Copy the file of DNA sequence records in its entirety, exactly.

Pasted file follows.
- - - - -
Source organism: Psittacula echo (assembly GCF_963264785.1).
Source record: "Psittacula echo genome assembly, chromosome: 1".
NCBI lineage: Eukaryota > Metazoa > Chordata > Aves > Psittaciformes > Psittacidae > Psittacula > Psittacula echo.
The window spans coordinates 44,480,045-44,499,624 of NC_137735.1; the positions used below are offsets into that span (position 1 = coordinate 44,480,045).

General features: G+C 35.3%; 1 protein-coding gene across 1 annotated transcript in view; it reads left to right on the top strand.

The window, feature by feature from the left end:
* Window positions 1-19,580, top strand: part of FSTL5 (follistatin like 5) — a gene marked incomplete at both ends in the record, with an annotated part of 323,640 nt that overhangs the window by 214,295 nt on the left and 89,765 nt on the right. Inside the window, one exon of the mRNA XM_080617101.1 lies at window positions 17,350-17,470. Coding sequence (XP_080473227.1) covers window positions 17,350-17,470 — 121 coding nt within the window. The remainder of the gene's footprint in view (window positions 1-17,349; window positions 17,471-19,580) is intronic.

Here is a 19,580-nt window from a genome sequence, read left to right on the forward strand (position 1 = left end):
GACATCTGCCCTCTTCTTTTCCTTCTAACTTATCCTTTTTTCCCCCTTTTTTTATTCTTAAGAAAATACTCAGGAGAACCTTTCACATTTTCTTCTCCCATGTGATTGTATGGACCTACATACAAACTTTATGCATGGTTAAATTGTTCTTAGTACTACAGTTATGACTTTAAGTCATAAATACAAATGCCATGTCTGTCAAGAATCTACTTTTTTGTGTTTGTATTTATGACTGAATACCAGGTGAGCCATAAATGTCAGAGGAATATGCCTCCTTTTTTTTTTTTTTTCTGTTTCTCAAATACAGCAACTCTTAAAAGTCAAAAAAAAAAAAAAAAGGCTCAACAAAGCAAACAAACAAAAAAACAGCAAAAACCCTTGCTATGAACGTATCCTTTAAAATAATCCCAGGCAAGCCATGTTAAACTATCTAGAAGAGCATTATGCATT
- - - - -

Source organism: Psittacula echo (assembly GCF_963264785.1).
Source record: "Psittacula echo genome assembly, chromosome: 1".
NCBI lineage: Eukaryota > Metazoa > Chordata > Aves > Psittaciformes > Psittacidae > Psittacula > Psittacula echo.
The window spans coordinates 44,480,045-44,499,624 of NC_137735.1; the positions used below are offsets into that span (position 1 = coordinate 44,480,045).

General features: G+C 35.3%; 1 protein-coding gene across 1 annotated transcript in view; it reads left to right on the top strand.

The window, feature by feature from the left end:
* Window positions 1-19,580, top strand: part of FSTL5 (follistatin like 5) — a gene marked incomplete at both ends in the record, with an annotated part of 323,640 nt that overhangs the window by 214,295 nt on the left and 89,765 nt on the right. Inside the window, one exon of the mRNA XM_080617101.1 lies at window positions 17,350-17,470. Coding sequence (XP_080473227.1) covers window positions 17,350-17,470 — 121 coding nt within the window. The remainder of the gene's footprint in view (window positions 1-17,349; window positions 17,471-19,580) is intronic.

Here is a 19,580-nt window from a genome sequence, read left to right on the forward strand (position 1 = left end):
GACATCTGCCCTCTTCTTTTCCTTCTAACTTATCCTTTTTTCCCCCTTTTTTTATTCTTAAGAAAATACTCAGGAGAACCTTTCACATTTTCTTCTCCCATGTGATTGTATGGACCTACATACAAACTTTATGCATGGTTAAATTGTTCTTAGTACTACAGTTATGACTTTAAGTCATAAATACAAATGCCATGTCTGTCAAGAATCTACTTTTTTGTGTTTGTATTTATGACTGAATACCAGGTGAGCCATAAATGTCAGAGGAATATGCCTCCTTTTTTTTTTTTTTTCTGTTTCTCAAATACAGCAACTCTTAAAAGTCAAAAAAAAAAAAAAAAGGCTCAACAAAGCAAACAAACAAAAAAACAGCAAAAACCCTTGCTATGAACGTATCCTTTAAAATAATCCCAGGCAAGCCATGTTAAACTATCTAGAAGAGCATTATGCATT